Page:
With stateside media focused on the unprecedented flooding and cascading industrial disasters from Hurricane Harvey in Texas, the far great deluges that have struck three countries in South Asia are going largely unreported. The death toll is estimated at 1,200 after weeks of unusually strong monsoon rains affecting India, Bangladesh and Nepal. According to the Red Cross, 14 million people have been affected by flooding in India; more than seven million in Bangladesh, and 1.5 million in Nepal. The United Nations puts the total number of those impacted by floods and landslides at a total nearly double that, of 41 million.
According to the Red Cross, "Vast swaths of land across all three countries are under water… Hundreds of thousands of people have lost their homes and their livelihoods. Many medical facilities, schools, markets and other essential services are submerged."
Although the monsoon is an annual event, this year's rains have been far worse than usual. In India, half the huge state of Uttar Pradesh, home to 220 million people, is under water.
In the eastern state of Bihar, "People didn't have much time to get out," said Hanna Butler at the International Federation of the Red Cross and Red Crescent (IFRCRC). "More traditional homes have been wiped out and concrete homes have also been ripped from their foundations." In India's largest city, Mumbai, which is home to some 20 million people—and is largely built on reclaimed land—schools and colleges are shut, with the city's transport system "in chaos."
In Bangladesh, at least 134 people have died and 700,000 homes have been impacted, with more than eight million affected. A third of the country is now subject to flooding. "This is the severest flooding in a number of years," said Matthew Marek, head of disaster response in Bangladesh for the IFRCRC, who recently flew over the country. "I could not find a single dry patch of land. Farmers are left with nothing, not even with clean drinking water."
Reaz Ahmed, director of the Bangladesh Department of Disaster Management, told CNN, "This is not normal… Floods this year were bigger and more intense than the previous years."
In Nepal, 150 people have been killed and some 90,000 homes destroyed. An IFRCRC representative told the New York Times from Kathmandu, "We hope people won't overlook the desperate needs of the people here because of the disasters closer home."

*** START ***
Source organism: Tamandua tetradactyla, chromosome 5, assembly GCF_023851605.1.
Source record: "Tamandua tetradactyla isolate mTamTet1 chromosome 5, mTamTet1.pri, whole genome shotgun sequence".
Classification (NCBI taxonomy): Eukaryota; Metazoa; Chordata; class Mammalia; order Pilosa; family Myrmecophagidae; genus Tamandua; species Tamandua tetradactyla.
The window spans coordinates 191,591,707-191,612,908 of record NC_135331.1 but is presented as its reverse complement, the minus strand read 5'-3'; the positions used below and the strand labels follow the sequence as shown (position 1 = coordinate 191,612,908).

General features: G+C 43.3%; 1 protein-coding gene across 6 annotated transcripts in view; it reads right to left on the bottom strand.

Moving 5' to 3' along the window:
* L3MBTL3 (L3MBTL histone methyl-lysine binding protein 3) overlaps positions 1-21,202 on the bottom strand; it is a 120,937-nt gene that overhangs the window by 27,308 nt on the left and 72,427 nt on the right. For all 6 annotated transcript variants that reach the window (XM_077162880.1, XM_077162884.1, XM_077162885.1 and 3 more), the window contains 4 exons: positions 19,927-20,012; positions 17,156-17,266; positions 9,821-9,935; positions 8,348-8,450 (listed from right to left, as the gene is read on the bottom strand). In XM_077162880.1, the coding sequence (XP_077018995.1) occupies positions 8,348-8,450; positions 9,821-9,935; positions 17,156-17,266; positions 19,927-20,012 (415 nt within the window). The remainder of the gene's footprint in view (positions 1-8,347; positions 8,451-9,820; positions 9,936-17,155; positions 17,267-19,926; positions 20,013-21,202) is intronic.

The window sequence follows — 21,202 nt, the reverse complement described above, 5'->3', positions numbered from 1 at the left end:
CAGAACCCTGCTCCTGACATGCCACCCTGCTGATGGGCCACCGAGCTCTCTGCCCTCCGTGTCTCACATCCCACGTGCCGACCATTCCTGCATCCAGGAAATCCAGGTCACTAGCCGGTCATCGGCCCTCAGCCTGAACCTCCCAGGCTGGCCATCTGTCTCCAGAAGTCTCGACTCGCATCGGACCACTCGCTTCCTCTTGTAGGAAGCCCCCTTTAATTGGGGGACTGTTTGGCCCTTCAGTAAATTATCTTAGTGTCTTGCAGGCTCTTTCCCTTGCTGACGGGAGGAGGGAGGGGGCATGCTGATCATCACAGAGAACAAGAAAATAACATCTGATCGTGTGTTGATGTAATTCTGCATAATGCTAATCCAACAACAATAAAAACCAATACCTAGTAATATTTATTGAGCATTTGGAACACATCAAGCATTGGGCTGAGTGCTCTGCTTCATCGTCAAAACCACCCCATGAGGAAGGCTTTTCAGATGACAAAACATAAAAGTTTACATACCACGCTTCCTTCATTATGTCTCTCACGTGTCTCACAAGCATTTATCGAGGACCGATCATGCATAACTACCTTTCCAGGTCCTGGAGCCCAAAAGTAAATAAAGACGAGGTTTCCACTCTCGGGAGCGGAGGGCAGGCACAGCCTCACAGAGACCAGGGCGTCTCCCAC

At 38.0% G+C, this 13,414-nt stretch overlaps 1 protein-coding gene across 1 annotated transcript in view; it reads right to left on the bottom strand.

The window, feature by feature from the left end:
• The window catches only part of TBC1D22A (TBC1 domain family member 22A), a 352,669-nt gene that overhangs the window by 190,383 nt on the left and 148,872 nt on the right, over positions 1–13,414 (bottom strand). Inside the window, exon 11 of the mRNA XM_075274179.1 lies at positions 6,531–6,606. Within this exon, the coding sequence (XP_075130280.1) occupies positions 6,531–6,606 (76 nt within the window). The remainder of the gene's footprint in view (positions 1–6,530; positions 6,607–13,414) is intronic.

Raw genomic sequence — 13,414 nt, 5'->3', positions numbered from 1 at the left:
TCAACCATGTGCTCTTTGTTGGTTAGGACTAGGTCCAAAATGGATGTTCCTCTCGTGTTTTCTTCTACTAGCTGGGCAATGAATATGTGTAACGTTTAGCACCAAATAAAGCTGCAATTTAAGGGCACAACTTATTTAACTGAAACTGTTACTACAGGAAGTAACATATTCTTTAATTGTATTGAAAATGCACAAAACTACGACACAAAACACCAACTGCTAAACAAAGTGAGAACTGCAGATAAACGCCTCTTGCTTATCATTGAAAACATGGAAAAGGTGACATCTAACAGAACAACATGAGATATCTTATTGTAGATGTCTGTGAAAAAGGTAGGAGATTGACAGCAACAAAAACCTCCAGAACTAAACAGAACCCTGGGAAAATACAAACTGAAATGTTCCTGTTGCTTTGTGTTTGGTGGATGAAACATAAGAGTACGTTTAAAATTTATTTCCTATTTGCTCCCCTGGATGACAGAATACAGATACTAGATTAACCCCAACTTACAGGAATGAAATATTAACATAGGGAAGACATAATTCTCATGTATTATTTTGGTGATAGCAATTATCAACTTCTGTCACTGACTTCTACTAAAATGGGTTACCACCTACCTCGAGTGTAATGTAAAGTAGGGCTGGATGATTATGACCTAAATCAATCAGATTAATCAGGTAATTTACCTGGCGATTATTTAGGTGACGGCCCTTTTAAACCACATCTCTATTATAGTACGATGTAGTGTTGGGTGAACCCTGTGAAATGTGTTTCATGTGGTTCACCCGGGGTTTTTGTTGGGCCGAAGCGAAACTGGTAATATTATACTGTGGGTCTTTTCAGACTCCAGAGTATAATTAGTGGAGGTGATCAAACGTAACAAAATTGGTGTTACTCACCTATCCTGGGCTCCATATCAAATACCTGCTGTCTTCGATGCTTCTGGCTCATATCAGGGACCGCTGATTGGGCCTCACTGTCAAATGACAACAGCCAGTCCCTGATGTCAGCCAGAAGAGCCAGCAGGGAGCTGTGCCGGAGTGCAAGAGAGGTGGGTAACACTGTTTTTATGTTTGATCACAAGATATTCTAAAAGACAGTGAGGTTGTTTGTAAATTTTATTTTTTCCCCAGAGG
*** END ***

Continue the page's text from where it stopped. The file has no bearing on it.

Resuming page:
That disaster is Superstorm Harvey. But in both cases, climate change is almost certainly exacerbating the problem. As one commentator wrote in the Pacific Standard: "Climate change appears to be intensifying the region's monsoon rains. Rising sea surface temperatures in South Asia, for example, led to more moisture in the atmosphere, providing this year's monsoon with its ammunition for torrential rainfall—much the same way abnormally high water temperatures in the Gulf of Mexico intensified Harvey before it stalled over Texas." (EcoWatch, Aug. 31)
‘Climate refugees’: semantics, denialism, apocalypse
We've been through this many times before, with "natural disasters" of escalating magnitude and only a few dissident voices making what should be the obvious connection to global climate destabilization. And what little coverage the South Asia devastation is winning now will dimish to practically nothing as millions are left to suffer in the aftermath.
We've noted the confusion about what constitutes a "climate refugee"—a term with no legal definition, as of yet. Putting aside the legalism of the term "refugee" technically only applying to those who have crossed international borders (as opposed to the "internally displaced" within their own country), the current disaster in South Asia will probably end up contributing millions to the global figure.
Forecasts vary from 25 million to 1 billion "environmental migrants" by 2050, moving either within their countries or across borders, on a permanent or temporary basis, with 200 million being the most widely cited estimate, according to a 2015 study by the Institute for Environment and Human Security of the United Nations University. (IPS, Aug. 28)
Arguably, there were already millions of climate migrants in Bangladesh even before the recent disaster. Some 350,000 people each year migrate to Dhaka, the sprawling capital of Bangladesh. Most come from the Ganges Delta, where advancing water levels and increasingly frequent storms are destroying farmland. The waterways of the delta have always shifted, so it's difficult to say with certainty when farmland is lost due to the effects of climate change. However, there is no doubt that the phenomenon is hitting Bangladesh and its 157 million people hard. With its low-lying and densely populated delta, and its cyclone-battered coast, Bangladesh is one of the world's most vulnerable countries.
And the relentless flow of migrants across the Sahel and Sahara in desperation to reach an ever less hospitable Europe may be just a trickle of what is to come in the next generations, as climate change makes North Africa and the Middle East uninhabitable. And this a mere foreshadowing of the Earth itself becoming uninhabitable.
But the drumbeat of denialism about climate change will go on in the Western media, Harvey will be reported as a "natural disaster," and the immeasurably greater disaster in South Asia will barely be reported at all.